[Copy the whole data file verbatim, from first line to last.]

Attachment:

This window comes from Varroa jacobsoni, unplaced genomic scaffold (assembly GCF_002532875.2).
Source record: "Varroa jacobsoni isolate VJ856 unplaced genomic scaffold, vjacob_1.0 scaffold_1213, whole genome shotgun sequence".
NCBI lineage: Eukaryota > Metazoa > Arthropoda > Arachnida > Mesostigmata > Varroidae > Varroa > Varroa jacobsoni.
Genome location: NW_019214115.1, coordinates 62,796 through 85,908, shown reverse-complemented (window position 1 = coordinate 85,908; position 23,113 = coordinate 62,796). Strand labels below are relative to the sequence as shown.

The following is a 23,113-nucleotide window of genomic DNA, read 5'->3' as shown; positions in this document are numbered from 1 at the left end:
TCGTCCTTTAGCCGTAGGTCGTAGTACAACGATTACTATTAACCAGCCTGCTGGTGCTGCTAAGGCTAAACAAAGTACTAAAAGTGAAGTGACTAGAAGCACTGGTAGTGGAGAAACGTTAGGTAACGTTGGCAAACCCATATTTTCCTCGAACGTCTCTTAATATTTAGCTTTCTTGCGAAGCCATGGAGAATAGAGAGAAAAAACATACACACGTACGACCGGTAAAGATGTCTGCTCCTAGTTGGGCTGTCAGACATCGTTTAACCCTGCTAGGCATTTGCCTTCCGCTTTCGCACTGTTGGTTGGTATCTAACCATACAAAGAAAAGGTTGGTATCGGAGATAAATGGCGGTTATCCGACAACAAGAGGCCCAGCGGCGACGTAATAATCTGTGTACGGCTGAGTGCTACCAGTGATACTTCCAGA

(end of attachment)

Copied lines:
This window comes from Varroa jacobsoni, unplaced genomic scaffold (assembly GCF_002532875.2).
Source record: "Varroa jacobsoni isolate VJ856 unplaced genomic scaffold, vjacob_1.0 scaffold_1213, whole genome shotgun sequence".
NCBI lineage: Eukaryota > Metazoa > Arthropoda > Arachnida > Mesostigmata > Varroidae > Varroa > Varroa jacobsoni.
Genome location: NW_019214115.1, coordinates 62,796 through 85,908, shown reverse-complemented (window position 1 = coordinate 85,908; position 23,113 = coordinate 62,796). Strand labels below are relative to the sequence as shown.

The following is a 23,113-nucleotide window of genomic DNA, read 5'->3' as shown; positions in this document are numbered from 1 at the left end:
TCGTCCTTTAGCCGTAGGTCGTAGTACAACGATTACTATTAACCAGCCTGCTGGTGCTGCTAAGGCTAAACAAAGTACTAAAAGTGAAGTGACTAGAAGCACTGGTAGTGGAGAAACGTTAGGTAACGTTGGCAAACCCATATTTTCCTCGAACGTCTCTTAATATTTAGCTTTCTTGCGAAGCCATGGAGAATAGAGAGAAAAAACATACACACGTACGACCGGTAAAGATGTCTGCTCCTAGTTGGGCTGTCAGACATCGTTTAACCCTGCTAGGCATTTGCCTTCCGCTTTCGCACTGTTGGTTGGTATCTAACCATACAAAGAAAAGGTTGGTATCGGAGATAAATGGCGGTTATCCGACAACAAGAGGCCCAGCGGCGACGTAATAATCTGTGTACGGCTGAGTGCTACCAGTGATACTTCCAGA